Good review :)  I am looking forward to the best price:features motherboard review though (extreme6). I have a quick question crashman: Do asrock still use Capxxon caps (or just crappy caps in general). I would like to know the company of the caps if possible, once again, thank you :) 
  • 0 Hide
    Crashman , May 13, 2014 1:17 AM
    Quote:
    Good review :)  I am looking forward to the best price:features motherboard review though (extreme6). I have a quick question crashman: Do asrock still use Capxxon caps (or just crappy caps in general). I would like to know the company of the caps if possible, once again, thank you :) 
    I wish I knew. It appears that they get their caps custom-wrapped to get the gold color, and that the custom wrapping only has specifications (no branding).

  • 0 Hide
    tarkhein , May 13, 2014 4:20 AM
    Quote:
    I'd like to see a review on the significance of the 'killer' NICs... I highly doubt they have any difference besides branding.


    Not exactly the most comprehensive review, but here is Asus' take on NICs: http://rog.asus.com/312772014/labels/guides/tried-and-tested-why-intel-ethernet-is-still-better-for-gaming/
  • 0 Hide
    Someone Somewhere , May 13, 2014 4:31 AM
    Of course, they're testing throughput, and latency is what is generally considered to matter.
  • 0 Hide
    tarkhein , May 13, 2014 4:33 AM
    Quote:
    Of course, they're testing throughput, and latency is what is generally considered to matter.

    Latency is down the bottom of the page if you didn't realise.
  • 0 Hide
    Someone Somewhere , May 13, 2014 4:42 AM
    Hmm, I missed that.

    It looks like they're testing at 10Mb/s though, which sort of invalidates all the latency results.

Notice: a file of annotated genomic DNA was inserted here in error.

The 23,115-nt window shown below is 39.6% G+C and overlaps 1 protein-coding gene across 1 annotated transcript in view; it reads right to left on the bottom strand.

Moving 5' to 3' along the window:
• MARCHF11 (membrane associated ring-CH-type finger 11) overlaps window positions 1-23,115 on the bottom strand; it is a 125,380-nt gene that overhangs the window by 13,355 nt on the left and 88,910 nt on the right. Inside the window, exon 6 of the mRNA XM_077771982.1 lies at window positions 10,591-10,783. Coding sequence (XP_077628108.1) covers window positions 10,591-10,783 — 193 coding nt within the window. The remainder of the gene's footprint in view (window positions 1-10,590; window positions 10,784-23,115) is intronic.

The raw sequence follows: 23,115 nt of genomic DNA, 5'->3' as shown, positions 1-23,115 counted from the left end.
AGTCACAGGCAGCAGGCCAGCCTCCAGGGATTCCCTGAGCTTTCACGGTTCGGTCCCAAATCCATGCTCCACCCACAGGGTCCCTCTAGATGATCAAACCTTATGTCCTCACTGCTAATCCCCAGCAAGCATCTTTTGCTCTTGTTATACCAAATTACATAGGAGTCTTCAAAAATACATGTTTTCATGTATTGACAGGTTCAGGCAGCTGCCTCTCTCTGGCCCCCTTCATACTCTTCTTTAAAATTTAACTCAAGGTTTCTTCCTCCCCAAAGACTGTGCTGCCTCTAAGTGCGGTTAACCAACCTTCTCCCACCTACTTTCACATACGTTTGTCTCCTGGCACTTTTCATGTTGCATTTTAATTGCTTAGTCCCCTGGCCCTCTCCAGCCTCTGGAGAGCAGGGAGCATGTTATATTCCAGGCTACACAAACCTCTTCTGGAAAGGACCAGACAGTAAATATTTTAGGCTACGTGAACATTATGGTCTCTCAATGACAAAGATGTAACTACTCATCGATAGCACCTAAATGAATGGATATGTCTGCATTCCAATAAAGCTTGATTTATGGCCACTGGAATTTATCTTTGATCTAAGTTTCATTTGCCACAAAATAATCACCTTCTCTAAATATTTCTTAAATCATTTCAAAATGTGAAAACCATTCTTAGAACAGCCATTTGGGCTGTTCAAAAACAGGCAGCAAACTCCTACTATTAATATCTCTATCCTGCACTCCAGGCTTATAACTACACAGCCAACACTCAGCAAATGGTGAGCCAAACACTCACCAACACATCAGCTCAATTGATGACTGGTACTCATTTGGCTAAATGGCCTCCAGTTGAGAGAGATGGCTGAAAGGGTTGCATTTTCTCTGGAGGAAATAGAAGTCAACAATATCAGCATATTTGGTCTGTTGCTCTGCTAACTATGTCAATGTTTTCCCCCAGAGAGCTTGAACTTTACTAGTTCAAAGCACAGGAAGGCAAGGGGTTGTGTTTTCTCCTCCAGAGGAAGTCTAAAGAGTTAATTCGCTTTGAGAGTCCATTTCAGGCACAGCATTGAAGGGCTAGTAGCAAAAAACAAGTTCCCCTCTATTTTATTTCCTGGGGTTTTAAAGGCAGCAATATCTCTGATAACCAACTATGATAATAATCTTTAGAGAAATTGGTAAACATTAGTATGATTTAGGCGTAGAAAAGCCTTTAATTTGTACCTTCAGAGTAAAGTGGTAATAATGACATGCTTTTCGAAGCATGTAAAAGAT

• 0 Hide
    ubercake , May 13, 2014 4:45 AM
    Z97-Z in the last paragraph on page 5 (should be Z97-A).
  • -1 Hide
    airborn824 , May 13, 2014 4:59 AM
    I am upgrading my 965BE this week to a 4770k. Looking at the MSI Gaming 3 what does evryone think? i am keeping my SSD HDD and Saphire HD6950 for now. Any suggestions for a Z97 board under $180
  • 1 Hide
    Amdlova , May 13, 2014 6:43 AM
    dooooooo the itx test :)  everyone want small cages now. asrocks have better value better power and better desing!
  • 0 Hide
    sincreator , May 13, 2014 6:53 AM
    Usually when games are tested on motherboards the results are virtually identical. Strange that the MSI board came up as far ahead as it did in this case. Any ideas on why this happened Crash?
  • -1 Hide
    H4X3R , May 13, 2014 7:08 AM
    [/quotemsg]I wish I knew. It appears that they get their caps custom-wrapped to get the gold color, and that the custom wrapping only has specifications (no branding).
    [/quotemsg]

    Well, then i guess i'll have to hunt that info down because i do not like investing in mobos with cheap components, no matter how many features it has.



  • 1 Hide
    Onus , May 13, 2014 7:59 AM
    I had to replace a cap on a cheap ASRock mobo that I knocked off myself with too-aggressive cable management. What appeared to be an exact replacement was a Nichycon, which is a good Japanese brand.
    As to MSI, I wouldn't touch their cheap boards, but their Z77A-GD65 Gaming board really surprised me over how nice it is, and how cool the VRMs stay under load. If my primary were full ATX, I'd be using it there.
  • 0 Hide
    geok1ng , May 13, 2014 8:06 AM
    After reading about the total mess that is adding SATA Xpress and M2 to a chipset starving for PCIe lanes, my upgraditis will wait for Haswell-E and X99. X97 feels like a notebook chipset.
  • 0 Hide
    palitusa , May 13, 2014 10:33 AM
    Great Review! MSI should be better than Asrock but then again Asrock price is pretty damn good!